You meet your friend for lunch and are asked the common question, “How’s work?” Most of us, if employed, can readily answer what we like, dislike, avoid, chase, accomplish, and mess up at. Some of us may be able to list long-term goals, aspirations, and forecasted growth or losses. If you are your own boss, you may have ideas about how you want to grow your business. It can include parts you’d like to add, reduce, or change. If you work for others, you may want to increase your shifts, aim for a promotion, or change roles entirely. Others of us can even think of more medium term goals for work. This can look like more concrete plans to be accomplished within a few months. Perhaps there is a project you can start and finish if you spend several hours weekly devoting time to it. Maybe you would like to arrive 5 minutes early to work daily and review your notes to be better prepared for your presentation in two months from now. Lastly, few of us may even have short-term goals with regard to work. This can look like work habits we aim to change within a few short weeks. An example of this would look like designating a new workspace for all virtual work tasks. You may aim to set up a more quiet and private workspace from home, supplying it in ways that will increase productivity within days, even. You add a comfortable chair within 8 days, and your short-term goal has been accomplished.
By now, you may be wondering what this all has to do with mindfulness. As the title of this blog post suggests, mindfulness can be acquired through utilizing work habits in all areas of one’s life. The reasons that you know what you do and do not like about work, what your goals for work may be, and the list of work triumphs and tribulations are all due to mindfulness. That’s right; mindfulness can be practiced without you even knowing it. When you are aware of the details of every minute of every work day, that is mindfulness at play. Clocking in, having supervision and staff meetings and reports, meeting quotas and deadlines; these are all simply ways of keeping employees accountable. Being accountable for yourself requires being mindful. If you have someone to report back to, even if it is just yourself when looking at your own monthly productivity, you become more aware of what it is that you are doing, which is exactly what mindfulness is.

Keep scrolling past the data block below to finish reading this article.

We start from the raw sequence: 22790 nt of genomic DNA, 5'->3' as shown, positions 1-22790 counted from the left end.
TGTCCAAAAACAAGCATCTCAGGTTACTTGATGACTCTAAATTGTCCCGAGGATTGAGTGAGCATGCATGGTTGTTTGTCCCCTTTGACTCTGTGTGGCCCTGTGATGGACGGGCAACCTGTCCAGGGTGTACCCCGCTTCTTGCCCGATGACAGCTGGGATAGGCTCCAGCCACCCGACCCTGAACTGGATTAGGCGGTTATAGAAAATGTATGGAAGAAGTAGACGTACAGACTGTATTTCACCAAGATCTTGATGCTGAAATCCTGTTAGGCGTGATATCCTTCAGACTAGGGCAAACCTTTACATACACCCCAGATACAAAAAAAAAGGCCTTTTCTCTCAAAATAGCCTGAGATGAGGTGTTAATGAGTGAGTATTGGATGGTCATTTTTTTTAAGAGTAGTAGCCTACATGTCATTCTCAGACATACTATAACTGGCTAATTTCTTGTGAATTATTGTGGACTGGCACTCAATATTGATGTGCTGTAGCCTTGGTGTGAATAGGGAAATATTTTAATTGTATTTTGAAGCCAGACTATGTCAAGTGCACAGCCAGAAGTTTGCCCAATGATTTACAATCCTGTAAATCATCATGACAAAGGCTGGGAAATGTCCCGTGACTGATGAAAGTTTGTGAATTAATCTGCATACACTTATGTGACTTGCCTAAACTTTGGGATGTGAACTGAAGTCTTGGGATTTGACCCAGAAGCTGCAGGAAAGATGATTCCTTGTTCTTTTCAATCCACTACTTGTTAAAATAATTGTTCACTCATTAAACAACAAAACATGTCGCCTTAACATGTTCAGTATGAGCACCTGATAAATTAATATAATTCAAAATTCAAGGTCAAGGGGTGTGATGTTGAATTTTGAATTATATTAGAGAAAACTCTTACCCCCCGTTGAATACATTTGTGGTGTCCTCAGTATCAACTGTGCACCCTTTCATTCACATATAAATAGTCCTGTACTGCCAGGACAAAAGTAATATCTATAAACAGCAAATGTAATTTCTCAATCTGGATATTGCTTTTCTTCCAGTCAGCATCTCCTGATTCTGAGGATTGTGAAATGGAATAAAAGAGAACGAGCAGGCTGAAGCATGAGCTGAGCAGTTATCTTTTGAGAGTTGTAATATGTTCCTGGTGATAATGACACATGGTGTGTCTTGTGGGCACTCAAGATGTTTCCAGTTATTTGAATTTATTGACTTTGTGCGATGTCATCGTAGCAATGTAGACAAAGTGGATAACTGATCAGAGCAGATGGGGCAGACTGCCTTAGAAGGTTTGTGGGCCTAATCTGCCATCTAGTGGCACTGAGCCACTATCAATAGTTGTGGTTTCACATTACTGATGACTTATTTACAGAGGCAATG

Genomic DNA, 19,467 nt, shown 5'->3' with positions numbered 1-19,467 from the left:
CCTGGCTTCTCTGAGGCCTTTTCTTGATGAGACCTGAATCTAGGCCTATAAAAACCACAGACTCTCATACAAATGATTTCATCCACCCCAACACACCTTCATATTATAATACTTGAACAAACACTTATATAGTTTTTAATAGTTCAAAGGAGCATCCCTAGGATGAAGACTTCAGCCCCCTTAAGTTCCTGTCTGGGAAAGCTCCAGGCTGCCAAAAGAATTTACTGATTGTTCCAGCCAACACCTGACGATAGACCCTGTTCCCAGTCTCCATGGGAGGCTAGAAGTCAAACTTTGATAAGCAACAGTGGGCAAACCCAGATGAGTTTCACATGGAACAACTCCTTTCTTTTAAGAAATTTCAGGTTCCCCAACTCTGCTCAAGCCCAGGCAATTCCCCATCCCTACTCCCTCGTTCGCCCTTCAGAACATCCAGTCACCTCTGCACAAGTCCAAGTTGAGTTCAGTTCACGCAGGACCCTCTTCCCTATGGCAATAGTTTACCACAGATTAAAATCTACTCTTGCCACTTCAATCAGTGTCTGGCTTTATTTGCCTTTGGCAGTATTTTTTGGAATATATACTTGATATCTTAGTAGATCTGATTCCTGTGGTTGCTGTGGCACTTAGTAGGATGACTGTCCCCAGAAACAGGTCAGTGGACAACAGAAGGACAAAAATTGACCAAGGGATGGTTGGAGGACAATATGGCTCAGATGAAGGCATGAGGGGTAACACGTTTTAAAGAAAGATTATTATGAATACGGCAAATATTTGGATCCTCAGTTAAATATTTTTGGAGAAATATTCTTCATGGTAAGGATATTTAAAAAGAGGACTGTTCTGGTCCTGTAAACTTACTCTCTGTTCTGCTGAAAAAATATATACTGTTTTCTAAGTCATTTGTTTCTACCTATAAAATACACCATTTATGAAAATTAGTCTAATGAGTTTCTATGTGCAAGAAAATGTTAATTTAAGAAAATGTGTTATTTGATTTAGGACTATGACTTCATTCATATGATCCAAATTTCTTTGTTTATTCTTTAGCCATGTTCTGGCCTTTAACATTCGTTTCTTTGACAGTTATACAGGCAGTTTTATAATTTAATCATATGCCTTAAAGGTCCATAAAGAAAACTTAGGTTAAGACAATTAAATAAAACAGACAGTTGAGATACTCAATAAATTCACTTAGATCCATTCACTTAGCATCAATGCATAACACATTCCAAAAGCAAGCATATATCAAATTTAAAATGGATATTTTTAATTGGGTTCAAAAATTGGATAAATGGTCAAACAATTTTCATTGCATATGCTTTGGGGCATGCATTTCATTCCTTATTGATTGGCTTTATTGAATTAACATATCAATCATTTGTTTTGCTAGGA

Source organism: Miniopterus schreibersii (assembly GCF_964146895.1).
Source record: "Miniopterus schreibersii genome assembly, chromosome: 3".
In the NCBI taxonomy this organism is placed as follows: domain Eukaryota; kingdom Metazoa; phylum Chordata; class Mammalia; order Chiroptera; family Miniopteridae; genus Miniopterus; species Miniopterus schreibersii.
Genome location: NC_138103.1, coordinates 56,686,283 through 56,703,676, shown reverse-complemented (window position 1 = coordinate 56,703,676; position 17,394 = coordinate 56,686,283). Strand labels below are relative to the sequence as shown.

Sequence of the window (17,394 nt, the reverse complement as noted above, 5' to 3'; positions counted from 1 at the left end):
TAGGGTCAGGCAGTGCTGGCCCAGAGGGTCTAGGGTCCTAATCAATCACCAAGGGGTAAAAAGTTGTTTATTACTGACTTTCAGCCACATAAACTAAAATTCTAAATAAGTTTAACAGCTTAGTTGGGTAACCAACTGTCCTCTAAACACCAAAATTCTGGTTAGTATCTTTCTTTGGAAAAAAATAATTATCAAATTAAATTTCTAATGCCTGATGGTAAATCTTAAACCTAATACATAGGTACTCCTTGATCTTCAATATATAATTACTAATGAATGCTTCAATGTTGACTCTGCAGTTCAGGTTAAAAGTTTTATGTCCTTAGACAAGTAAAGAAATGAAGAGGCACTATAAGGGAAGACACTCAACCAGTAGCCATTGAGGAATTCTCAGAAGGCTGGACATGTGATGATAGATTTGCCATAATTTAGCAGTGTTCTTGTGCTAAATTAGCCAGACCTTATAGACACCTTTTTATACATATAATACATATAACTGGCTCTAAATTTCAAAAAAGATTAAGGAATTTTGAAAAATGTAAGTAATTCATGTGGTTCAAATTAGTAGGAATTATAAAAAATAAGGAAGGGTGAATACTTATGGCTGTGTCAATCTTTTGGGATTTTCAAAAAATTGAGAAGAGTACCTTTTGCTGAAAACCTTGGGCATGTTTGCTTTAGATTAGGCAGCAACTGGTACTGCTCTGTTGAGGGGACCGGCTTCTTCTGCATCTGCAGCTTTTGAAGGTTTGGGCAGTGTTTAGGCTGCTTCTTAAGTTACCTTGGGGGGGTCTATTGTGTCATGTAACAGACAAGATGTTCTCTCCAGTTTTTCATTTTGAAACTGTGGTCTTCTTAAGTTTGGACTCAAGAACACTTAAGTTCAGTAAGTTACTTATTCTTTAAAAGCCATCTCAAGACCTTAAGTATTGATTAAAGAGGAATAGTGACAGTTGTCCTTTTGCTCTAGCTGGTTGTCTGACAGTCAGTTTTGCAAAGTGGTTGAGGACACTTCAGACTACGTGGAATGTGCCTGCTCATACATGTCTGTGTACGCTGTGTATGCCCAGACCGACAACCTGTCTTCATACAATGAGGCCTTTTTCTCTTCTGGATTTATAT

So now that you know that mindfulness is awareness of your presence, actions, surroundings, and purpose at every moment, you may be wondering whether it makes everyday living feel like work. Perhaps being mindful of your environment will only serve to increase a sense of hypervigilance and mental overstimulation. Of course, ruminating or focusing too much on the details in any situation takes away from the enjoyment of the big picture, but that is not what mindfulness is. Mindfulness is the act of being fully present. It is living life to its fullest. It is feeling your feelings, experiencing your experiences, and enabling yourself to build a rich set of memories. If you have ever experienced a dissociative episode, you know that it is unsettling, to say the least. Not feeling present allows for less feeling altogether, and it is harder to remember memories from that time period, let alone process your situation, and surroundings, while it is happening. So while “feeling feelings” and “experiencing experiences” may sound like redundant statements, the emphasis is on the experiential processes of these phenomena. Just like someone can have an experience and dissociate, someone else may have that same experience and recognize exactly what they are feeling, thinking, and relating to during that experience. Mindfulness is the opposite end of the experiential continuum from dissociation.